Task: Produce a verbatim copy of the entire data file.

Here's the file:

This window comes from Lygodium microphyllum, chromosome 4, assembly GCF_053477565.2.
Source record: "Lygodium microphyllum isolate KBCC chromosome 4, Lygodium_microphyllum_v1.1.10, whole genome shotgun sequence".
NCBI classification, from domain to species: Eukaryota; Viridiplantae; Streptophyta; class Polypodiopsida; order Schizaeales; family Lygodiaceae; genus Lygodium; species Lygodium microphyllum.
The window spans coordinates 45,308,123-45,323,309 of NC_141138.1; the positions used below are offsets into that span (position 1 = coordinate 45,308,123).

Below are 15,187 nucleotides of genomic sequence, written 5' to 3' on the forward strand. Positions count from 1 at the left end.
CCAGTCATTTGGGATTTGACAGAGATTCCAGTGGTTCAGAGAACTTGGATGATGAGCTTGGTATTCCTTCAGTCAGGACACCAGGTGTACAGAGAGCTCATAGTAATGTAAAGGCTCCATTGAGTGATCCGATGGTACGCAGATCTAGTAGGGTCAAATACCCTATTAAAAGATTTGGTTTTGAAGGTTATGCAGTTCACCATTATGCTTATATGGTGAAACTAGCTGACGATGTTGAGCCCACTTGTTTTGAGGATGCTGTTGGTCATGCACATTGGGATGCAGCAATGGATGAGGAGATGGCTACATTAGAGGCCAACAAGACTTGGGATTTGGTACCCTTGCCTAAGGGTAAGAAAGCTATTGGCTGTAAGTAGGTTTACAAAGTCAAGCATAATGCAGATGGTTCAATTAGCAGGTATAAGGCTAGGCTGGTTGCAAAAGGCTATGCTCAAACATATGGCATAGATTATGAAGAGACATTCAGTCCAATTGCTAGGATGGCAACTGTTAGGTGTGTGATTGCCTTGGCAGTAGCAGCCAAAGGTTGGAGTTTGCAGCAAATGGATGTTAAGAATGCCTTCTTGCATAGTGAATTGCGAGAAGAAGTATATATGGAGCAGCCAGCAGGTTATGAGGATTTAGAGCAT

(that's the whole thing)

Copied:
This window comes from Lygodium microphyllum, chromosome 4, assembly GCF_053477565.2.
Source record: "Lygodium microphyllum isolate KBCC chromosome 4, Lygodium_microphyllum_v1.1.10, whole genome shotgun sequence".
NCBI classification, from domain to species: Eukaryota; Viridiplantae; Streptophyta; class Polypodiopsida; order Schizaeales; family Lygodiaceae; genus Lygodium; species Lygodium microphyllum.
The window spans coordinates 45,308,123-45,323,309 of NC_141138.1; the positions used below are offsets into that span (position 1 = coordinate 45,308,123).

Below are 15,187 nucleotides of genomic sequence, written 5' to 3' on the forward strand. Positions count from 1 at the left end.
CCAGTCATTTGGGATTTGACAGAGATTCCAGTGGTTCAGAGAACTTGGATGATGAGCTTGGTATTCCTTCAGTCAGGACACCAGGTGTACAGAGAGCTCATAGTAATGTAAAGGCTCCATTGAGTGATCCGATGGTACGCAGATCTAGTAGGGTCAAATACCCTATTAAAAGATTTGGTTTTGAAGGTTATGCAGTTCACCATTATGCTTATATGGTGAAACTAGCTGACGATGTTGAGCCCACTTGTTTTGAGGATGCTGTTGGTCATGCACATTGGGATGCAGCAATGGATGAGGAGATGGCTACATTAGAGGCCAACAAGACTTGGGATTTGGTACCCTTGCCTAAGGGTAAGAAAGCTATTGGCTGTAAGTAGGTTTACAAAGTCAAGCATAATGCAGATGGTTCAATTAGCAGGTATAAGGCTAGGCTGGTTGCAAAAGGCTATGCTCAAACATATGGCATAGATTATGAAGAGACATTCAGTCCAATTGCTAGGATGGCAACTGTTAGGTGTGTGATTGCCTTGGCAGTAGCAGCCAAAGGTTGGAGTTTGCAGCAAATGGATGTTAAGAATGCCTTCTTGCATAGTGAATTGCGAGAAGAAGTATATATGGAGCAGCCAGCAGGTTATGAGGATTTAGAGCAT